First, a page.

“Colombia has a lot of good climbers and not only at WorldTour (WT) level. They have teams that can destroy the race easily on stage number five,” Garate says.
Going into the race the team will look to support Martínez for the GC, “This year Rigo’s preparation is going a little bit slower than last year. Last year he was competitive, he won a stage but this year we are going more easy with him, our man for the final result is going to be Dani [Martínez]. Rigo will help Dani,” Garate says.
Maybe a surprise to some fans, but after Martínez’s performance at the time trial nationals, no-one can argue that he is looking in good form. He’s a rider who Uran admires and respects. “Working with Daniel Martínez is something really special, he has a lot of talent and really wants to learn. Last year in various races, in the Tour and at the end of the season I had the opportunity to race beside him and he’s spectacular,” Uran says.
Martínez is motivated and looking forward to racing against the huge roster of talented riders that are descending upon his homeland, “This year there are some really high level rivals coming to race, I hope to be on great form too,” he enthuses.
For a race to attract such a huge pool of talent in just its second edition is credit to the high caliber of riders that Colombia presently has. “Maybe 20 years ago they were super strong,” Garate says. “Then maybe there has been a bit of a hole for 15 of so years, but now they are coming out again super strong. In every single WorldTour team there is a Colombian rider that is strong. They deserve a race like this.”
It’s not just important for the riders, it’s important for the Colombians. Such avid fandom requires its reward. It’s impressive to see the amount of investment the Colombian Cycling Federation is putting into it.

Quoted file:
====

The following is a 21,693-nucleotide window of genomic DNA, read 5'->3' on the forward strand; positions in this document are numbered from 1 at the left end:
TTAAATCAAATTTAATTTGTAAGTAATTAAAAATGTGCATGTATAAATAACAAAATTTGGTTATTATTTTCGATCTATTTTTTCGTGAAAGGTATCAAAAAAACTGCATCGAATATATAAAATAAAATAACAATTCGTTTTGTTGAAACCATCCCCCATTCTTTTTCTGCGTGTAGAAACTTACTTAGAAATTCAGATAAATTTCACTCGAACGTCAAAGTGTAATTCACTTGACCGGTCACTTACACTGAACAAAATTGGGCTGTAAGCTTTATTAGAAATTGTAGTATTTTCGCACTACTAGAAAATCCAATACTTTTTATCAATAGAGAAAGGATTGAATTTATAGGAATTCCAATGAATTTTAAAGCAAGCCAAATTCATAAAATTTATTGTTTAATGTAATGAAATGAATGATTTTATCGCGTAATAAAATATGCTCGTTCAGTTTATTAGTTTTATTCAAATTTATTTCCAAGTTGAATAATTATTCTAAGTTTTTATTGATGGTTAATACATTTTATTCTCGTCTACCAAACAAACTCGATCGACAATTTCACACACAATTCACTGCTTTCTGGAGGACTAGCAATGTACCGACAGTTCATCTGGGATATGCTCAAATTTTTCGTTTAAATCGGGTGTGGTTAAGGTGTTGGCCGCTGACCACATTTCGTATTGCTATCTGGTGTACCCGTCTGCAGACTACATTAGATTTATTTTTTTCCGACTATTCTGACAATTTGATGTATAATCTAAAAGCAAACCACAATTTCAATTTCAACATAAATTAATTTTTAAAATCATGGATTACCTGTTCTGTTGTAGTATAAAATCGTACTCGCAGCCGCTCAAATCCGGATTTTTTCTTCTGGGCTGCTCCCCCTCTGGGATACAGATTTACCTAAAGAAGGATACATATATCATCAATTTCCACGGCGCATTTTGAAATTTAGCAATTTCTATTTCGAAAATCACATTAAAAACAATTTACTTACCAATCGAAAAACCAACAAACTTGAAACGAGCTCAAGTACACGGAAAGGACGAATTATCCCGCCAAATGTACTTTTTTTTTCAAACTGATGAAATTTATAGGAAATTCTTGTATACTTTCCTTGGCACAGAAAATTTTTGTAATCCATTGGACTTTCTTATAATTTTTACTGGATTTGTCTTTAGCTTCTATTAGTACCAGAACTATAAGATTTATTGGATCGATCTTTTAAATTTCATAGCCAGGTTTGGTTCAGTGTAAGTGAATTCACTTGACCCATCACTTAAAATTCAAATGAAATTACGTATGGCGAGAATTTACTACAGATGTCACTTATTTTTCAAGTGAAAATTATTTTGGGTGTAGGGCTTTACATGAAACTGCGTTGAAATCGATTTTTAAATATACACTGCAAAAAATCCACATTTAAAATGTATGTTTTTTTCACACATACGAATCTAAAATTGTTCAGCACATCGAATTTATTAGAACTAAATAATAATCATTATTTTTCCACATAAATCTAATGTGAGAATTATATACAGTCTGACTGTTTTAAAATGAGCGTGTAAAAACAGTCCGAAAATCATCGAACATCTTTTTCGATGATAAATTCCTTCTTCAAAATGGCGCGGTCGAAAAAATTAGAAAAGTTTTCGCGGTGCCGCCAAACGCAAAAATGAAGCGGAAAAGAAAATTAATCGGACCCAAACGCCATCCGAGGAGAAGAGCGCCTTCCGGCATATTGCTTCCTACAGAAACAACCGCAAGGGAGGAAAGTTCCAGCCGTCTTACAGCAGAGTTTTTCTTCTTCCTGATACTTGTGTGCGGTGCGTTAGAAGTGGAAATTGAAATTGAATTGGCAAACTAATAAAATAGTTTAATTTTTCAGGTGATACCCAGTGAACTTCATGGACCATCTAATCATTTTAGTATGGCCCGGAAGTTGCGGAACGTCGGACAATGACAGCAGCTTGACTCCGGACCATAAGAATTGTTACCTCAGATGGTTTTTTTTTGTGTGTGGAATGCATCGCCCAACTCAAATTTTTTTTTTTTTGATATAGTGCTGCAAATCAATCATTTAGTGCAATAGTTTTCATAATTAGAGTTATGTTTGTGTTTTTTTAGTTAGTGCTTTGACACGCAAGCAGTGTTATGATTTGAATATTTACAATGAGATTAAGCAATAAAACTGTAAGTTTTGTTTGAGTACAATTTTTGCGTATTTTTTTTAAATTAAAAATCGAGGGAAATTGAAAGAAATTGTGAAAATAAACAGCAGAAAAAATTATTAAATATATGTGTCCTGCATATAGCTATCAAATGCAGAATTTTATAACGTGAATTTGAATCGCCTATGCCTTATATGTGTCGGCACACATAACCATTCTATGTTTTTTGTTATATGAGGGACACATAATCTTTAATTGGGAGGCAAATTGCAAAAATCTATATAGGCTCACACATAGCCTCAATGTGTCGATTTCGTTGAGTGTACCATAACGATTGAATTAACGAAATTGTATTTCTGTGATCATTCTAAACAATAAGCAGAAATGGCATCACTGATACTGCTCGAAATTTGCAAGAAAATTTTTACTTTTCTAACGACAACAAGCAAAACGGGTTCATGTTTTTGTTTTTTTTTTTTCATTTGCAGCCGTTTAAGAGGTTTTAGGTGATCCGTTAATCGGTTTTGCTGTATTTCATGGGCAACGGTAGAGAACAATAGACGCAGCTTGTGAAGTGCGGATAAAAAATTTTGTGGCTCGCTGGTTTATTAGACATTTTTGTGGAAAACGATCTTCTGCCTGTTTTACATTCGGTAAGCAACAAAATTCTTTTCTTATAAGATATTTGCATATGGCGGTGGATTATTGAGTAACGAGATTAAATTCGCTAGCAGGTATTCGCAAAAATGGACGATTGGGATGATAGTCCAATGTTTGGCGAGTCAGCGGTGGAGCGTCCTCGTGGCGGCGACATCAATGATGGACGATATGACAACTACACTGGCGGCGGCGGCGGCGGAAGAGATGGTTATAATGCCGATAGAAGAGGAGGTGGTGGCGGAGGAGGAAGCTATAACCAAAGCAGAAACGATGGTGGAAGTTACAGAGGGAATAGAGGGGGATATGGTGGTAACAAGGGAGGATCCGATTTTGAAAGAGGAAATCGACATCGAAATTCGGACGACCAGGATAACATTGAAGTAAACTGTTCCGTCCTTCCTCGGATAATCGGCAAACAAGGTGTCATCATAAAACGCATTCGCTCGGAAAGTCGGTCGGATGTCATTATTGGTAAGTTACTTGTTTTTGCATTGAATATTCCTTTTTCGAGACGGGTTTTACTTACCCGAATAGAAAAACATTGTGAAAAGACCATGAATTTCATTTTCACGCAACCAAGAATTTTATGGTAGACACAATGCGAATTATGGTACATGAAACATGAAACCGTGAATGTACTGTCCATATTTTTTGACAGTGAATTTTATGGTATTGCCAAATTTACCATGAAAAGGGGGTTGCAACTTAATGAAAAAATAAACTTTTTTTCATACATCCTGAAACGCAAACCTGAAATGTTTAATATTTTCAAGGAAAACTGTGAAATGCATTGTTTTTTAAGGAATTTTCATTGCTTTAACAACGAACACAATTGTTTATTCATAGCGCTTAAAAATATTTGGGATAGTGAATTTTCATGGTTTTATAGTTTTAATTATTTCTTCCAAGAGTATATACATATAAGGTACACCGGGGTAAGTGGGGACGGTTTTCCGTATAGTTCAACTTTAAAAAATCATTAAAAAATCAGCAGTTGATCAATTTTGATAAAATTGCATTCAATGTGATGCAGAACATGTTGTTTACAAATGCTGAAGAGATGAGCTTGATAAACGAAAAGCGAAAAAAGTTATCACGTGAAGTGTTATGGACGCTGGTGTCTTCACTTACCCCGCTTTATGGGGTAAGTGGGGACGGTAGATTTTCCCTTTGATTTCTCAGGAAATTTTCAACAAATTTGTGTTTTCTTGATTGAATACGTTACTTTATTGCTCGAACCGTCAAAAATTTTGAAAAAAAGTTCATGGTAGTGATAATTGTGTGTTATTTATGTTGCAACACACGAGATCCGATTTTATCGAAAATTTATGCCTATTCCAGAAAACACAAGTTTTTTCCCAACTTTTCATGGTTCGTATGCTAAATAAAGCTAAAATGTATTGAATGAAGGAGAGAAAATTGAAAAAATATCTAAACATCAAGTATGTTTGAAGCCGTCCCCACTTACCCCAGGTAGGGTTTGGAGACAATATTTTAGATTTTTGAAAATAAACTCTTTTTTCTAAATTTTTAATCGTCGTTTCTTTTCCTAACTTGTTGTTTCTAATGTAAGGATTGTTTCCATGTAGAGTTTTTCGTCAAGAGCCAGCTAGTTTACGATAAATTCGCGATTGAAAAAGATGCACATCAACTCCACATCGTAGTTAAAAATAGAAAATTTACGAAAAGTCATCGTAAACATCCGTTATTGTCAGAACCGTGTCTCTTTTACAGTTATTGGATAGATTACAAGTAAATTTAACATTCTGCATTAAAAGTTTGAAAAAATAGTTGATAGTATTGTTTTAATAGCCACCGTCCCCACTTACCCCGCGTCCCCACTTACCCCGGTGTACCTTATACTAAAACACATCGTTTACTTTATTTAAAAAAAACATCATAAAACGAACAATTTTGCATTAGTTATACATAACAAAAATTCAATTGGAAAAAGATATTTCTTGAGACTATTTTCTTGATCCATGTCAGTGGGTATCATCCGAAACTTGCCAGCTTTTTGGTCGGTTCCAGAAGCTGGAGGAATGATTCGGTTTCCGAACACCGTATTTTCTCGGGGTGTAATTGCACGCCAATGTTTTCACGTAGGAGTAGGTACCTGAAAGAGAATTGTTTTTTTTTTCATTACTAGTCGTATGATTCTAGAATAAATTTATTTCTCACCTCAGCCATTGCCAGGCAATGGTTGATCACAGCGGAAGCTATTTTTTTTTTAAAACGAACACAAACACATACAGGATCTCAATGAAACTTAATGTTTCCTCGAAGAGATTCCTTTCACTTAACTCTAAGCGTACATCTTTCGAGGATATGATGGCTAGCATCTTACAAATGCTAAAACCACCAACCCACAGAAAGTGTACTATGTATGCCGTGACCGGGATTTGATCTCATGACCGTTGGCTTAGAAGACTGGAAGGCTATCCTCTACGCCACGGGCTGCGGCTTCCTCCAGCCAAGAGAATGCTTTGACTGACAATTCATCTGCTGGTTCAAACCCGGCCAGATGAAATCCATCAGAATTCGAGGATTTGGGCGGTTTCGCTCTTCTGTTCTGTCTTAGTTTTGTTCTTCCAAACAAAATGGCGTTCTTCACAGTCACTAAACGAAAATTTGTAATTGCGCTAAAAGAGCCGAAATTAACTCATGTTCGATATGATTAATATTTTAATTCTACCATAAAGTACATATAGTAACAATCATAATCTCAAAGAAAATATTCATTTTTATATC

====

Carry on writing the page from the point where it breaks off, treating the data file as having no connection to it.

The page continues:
Garate believes it’s partly thanks to Uran that the race even came to fruition. His work with the federation and wanting to invite people into his country to see what it’s all about — as he did with Chris Froome to his Gran Fondo las year — makes a huge difference.
The Colombian people, after many years of instability, want the race, too. They want to be able to see their stars. “It’s amazing, the fans come out to watch because the majority of the time they only get to see the sport’s main protagonists on the television, therefore for them, and for us, it’s beautiful to see, it makes us proud,” Martínez says.
Despite all the problems that the Colombian people sometimes have, we still have the ability to be happy
“Despite all the problems that the Colombian people sometimes have, we still have the ability to be happy and enjoy lots of things. We want to be proud of our country, of our athletes, we are huge lovers of sport,” Uran says.
For the second year we’re excited to see the beauty of this race unfold, to watch exuberant and vibrant fans show their love for their country and how proud they are to support their fellow Colombians. We’re excited to see our athletes represent the team and race through this beautiful landscape.
¡Venga equipo, que tengan fuerza!
Stage 1 – 14km TTT – Medellín – February 12th
Stage 2 – 150.5km – La Ceja to La Ceja – February 13th
Stage 3 – 167km – Llanogrande to Llanogrand – February 14th
Stage 4 – 144km – Medellín to Medellín – February 15th
Stage 5 – 176.8km – La Unión to La Unión – February 16th – uphill finish
Stage 6 – 173.5km – El Retiro to Alto de Palmas – February 17th – uphill finish
Want to know more about how team tactics work? Get the low-down from our team co-founder and boss, Jonathan Vaughters.